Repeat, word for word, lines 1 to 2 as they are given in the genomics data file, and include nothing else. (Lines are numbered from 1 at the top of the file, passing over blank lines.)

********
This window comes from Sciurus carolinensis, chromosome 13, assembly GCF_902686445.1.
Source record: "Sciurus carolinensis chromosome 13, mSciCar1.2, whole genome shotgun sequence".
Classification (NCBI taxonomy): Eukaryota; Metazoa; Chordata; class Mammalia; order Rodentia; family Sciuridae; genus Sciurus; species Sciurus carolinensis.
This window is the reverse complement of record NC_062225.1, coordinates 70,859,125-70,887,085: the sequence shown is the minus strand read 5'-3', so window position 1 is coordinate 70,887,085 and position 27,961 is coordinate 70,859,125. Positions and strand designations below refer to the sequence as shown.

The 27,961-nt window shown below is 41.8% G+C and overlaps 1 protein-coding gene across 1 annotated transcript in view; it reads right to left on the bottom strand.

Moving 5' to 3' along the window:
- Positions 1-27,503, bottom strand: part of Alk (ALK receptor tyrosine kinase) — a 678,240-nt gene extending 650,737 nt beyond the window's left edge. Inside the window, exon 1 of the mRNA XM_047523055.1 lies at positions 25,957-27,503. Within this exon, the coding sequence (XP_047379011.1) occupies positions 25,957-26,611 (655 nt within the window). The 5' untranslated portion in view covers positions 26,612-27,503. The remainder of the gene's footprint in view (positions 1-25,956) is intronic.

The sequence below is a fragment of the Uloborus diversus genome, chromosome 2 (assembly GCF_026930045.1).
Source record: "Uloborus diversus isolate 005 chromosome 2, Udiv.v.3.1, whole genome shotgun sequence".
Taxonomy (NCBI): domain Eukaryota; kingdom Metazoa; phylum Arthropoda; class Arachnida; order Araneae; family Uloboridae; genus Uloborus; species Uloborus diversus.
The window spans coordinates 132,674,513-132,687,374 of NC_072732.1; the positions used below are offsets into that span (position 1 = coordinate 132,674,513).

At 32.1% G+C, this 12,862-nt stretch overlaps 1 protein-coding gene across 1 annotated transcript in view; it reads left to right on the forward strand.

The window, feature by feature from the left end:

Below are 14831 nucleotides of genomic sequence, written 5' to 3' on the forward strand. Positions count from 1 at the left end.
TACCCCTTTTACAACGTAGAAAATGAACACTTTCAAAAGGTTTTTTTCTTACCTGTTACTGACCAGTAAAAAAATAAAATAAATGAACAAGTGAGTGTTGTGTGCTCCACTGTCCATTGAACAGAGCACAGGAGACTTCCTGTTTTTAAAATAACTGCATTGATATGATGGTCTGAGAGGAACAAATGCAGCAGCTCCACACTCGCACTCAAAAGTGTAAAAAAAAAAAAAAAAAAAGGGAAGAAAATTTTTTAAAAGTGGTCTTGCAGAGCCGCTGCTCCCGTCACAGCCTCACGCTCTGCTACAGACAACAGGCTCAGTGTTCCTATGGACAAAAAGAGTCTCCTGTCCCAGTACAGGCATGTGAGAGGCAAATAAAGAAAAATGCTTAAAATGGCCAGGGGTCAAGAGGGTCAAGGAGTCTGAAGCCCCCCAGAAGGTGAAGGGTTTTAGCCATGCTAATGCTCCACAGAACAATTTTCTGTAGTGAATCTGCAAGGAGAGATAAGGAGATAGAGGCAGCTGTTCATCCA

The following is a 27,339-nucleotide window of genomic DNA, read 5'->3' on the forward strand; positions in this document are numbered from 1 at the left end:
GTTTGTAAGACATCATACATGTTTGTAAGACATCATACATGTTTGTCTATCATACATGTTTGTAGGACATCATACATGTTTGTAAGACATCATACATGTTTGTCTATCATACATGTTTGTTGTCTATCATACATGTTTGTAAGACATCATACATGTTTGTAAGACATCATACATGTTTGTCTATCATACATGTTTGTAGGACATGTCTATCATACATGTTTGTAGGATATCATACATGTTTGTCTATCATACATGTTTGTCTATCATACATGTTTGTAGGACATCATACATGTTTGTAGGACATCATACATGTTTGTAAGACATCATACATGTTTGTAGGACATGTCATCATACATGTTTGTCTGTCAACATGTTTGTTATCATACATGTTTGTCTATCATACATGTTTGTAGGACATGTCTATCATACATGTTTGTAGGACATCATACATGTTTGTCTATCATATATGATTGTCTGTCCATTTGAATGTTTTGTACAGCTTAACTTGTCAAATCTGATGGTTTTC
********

This window comes from Sciurus carolinensis, chromosome 13, assembly GCF_902686445.1.
Source record: "Sciurus carolinensis chromosome 13, mSciCar1.2, whole genome shotgun sequence".